If a drug is fast tracked, then is will receive more frequent meetings with FDA, more frequent written correspondence from FDA, or eligibility for Accelerated Approval and Priority Review, or some combination of these.

Galectin Therapeutics is currently conducting a phase 1 clinical trial to evaluate the safety, tolerability and efficacy for single and multiple doses of GR-MD-02 over four weekly doses of GR-MD-02 treatment in patients with fatty liver disease with advanced fibrosis. In this study, Galectin will enroll eight patients in each dose escalation cohort and there will be at least three cohorts and potentially up to five cohorts, with a maximum of 40 patients at six clinical sites in the US, which each have extensive experience in clinical trials in liver disease.

“Our preclinical data has shown that GR-MD-02 has robust treatment effects in reversing fibrosis and cirrhosis. Fast Track designation enables us to expedite the compound’s development and review process, with the ultimate goal of bringing a first-in-class treatment to the millions of Americans suffering from fatty liver disease with advanced fibrosis,” said Dr. Peter Traber, president, chief executive officer and chief medical officer of Galectin Therapeutics Inc. “We are very pleased that the FDA sees the clinical value of GR-MD-02 and seriousness of fatty liver disease, and we look forward to working closely with the FDA throughout this process.”

Induced Pluripotent Stem Cells Replace Liver Function in Mice


Liver transplants save lives and in the United States there is a shortage of livers for transplantation. Between July 1, 2008 and June 30, 2011, well over 14,601 adult donor livers were recovered and transplanted. Of these livers that were transplanted, many other patients died from liver failure. If there was a way to restore liver function in patients with liver failure without dependence on a liver from a liver donor, then we might be able to extend their lives.

A paper from the laboratory of Hossein Baharvand at the University of Science and Culture in Tehran, Iran provides a step towards doing just that. In this paper, Baharvand and his colleagues used human induced pluripotent stem cells to make hepatocyte-like cells or HLCs. Hepatocyte is a fancy word for a liver cell. These HLCs were then transplanted into the spleen of mice that have damaged livers, and they rescued liver function in these mice.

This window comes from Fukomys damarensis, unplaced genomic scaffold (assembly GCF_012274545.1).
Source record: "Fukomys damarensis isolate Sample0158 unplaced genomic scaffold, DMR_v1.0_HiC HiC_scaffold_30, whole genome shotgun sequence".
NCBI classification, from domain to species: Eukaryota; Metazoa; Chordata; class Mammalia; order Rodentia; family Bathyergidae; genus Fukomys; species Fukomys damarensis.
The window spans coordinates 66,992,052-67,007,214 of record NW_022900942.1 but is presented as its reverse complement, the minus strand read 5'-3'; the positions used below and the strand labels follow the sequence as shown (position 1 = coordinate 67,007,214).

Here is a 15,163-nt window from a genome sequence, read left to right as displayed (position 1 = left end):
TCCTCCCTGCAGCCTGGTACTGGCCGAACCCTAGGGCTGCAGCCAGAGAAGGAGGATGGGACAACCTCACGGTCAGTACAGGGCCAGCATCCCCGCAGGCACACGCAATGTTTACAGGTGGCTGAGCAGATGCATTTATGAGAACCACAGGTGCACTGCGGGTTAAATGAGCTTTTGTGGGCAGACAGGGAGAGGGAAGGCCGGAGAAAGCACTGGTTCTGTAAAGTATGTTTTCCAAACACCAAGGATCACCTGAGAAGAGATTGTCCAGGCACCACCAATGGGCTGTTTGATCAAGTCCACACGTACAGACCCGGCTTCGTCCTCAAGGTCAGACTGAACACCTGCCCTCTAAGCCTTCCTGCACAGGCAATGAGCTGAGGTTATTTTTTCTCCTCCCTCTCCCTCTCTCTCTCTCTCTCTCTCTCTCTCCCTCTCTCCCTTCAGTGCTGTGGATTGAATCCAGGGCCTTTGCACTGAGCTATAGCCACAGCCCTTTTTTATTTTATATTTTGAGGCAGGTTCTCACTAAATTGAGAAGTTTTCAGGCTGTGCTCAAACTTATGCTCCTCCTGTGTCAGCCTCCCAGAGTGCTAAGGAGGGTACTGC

The liver is a vital organ. It processes molecules absorbed by the digestive system, processes foreign chemicals to make them more easily excreted. It also produces bile, which helps dispose of fat-soluble waste and solubilize fats for degradation in the small intestine during digestion. It also produces blood plasma proteins, cholesterol and special proteins to cholesterol and fat transport, converts excess glucose into glycogen for storage, regulates blood levels of amino acids (the building blocks of proteins), processes used hemoglobin to recycle its iron content, converts poisonous ammonia to urea, regulates blood clotting, and helps the body resist infections by producing immune factors and removing bacteria from the bloodstream. Thus without a functioning liver, you are in deep weeds.

Induced pluripotent stem cells or iPSCs are made from adult cells that have been genetically engineered to de-differentiate into embryonic-like stem cells. They can be grown in culture to large numbers, and can also be differentiated into, potentially, any cell type in the adult body.

In this paper, Baharvand and his colleagues grew human iPSCs in “matrigel,” and then grew them in suspension. Matrigel is gooey and the cells stick to it and grow, and they were grown in matrigel culture for 1 week. After one week, the cells were grown in liquid suspension for 1-2 weeks. The cells have better access to soluble growth factors in liquid culture and tend to grow faster. After this they were grown in a stirred culture (known as a spinner).  This expanded the cells into large numbers for further use.